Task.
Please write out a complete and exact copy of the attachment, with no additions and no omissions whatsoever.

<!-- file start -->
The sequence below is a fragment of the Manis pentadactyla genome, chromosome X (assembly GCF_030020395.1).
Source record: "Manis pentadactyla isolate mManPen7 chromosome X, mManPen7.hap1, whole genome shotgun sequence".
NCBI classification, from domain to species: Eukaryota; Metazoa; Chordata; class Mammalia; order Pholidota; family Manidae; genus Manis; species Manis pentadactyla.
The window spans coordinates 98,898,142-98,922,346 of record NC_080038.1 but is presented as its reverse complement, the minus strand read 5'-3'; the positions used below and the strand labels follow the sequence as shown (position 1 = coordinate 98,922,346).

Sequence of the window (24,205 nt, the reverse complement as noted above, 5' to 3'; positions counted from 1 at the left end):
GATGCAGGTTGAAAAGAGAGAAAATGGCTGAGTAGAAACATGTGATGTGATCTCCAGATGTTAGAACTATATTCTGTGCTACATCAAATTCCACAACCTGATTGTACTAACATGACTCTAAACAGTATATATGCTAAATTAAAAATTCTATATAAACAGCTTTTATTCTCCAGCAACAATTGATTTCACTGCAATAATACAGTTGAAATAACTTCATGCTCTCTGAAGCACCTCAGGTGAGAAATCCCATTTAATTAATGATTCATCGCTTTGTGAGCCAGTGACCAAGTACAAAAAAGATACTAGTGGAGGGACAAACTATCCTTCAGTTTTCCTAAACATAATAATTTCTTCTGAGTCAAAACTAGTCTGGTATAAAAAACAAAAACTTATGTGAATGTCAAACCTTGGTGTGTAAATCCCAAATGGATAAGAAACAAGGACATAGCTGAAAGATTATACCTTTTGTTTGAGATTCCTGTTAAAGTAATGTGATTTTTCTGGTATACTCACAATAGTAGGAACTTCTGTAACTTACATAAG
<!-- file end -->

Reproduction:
The sequence below is a fragment of the Manis pentadactyla genome, chromosome X (assembly GCF_030020395.1).
Source record: "Manis pentadactyla isolate mManPen7 chromosome X, mManPen7.hap1, whole genome shotgun sequence".
NCBI classification, from domain to species: Eukaryota; Metazoa; Chordata; class Mammalia; order Pholidota; family Manidae; genus Manis; species Manis pentadactyla.
The window spans coordinates 98,898,142-98,922,346 of record NC_080038.1 but is presented as its reverse complement, the minus strand read 5'-3'; the positions used below and the strand labels follow the sequence as shown (position 1 = coordinate 98,922,346).

Sequence of the window (24,205 nt, the reverse complement as noted above, 5' to 3'; positions counted from 1 at the left end):
GATGCAGGTTGAAAAGAGAGAAAATGGCTGAGTAGAAACATGTGATGTGATCTCCAGATGTTAGAACTATATTCTGTGCTACATCAAATTCCACAACCTGATTGTACTAACATGACTCTAAACAGTATATATGCTAAATTAAAAATTCTATATAAACAGCTTTTATTCTCCAGCAACAATTGATTTCACTGCAATAATACAGTTGAAATAACTTCATGCTCTCTGAAGCACCTCAGGTGAGAAATCCCATTTAATTAATGATTCATCGCTTTGTGAGCCAGTGACCAAGTACAAAAAAGATACTAGTGGAGGGACAAACTATCCTTCAGTTTTCCTAAACATAATAATTTCTTCTGAGTCAAAACTAGTCTGGTATAAAAAACAAAAACTTATGTGAATGTCAAACCTTGGTGTGTAAATCCCAAATGGATAAGAAACAAGGACATAGCTGAAAGATTATACCTTTTGTTTGAGATTCCTGTTAAAGTAATGTGATTTTTCTGGTATACTCACAATAGTAGGAACTTCTGTAACTTACATAAG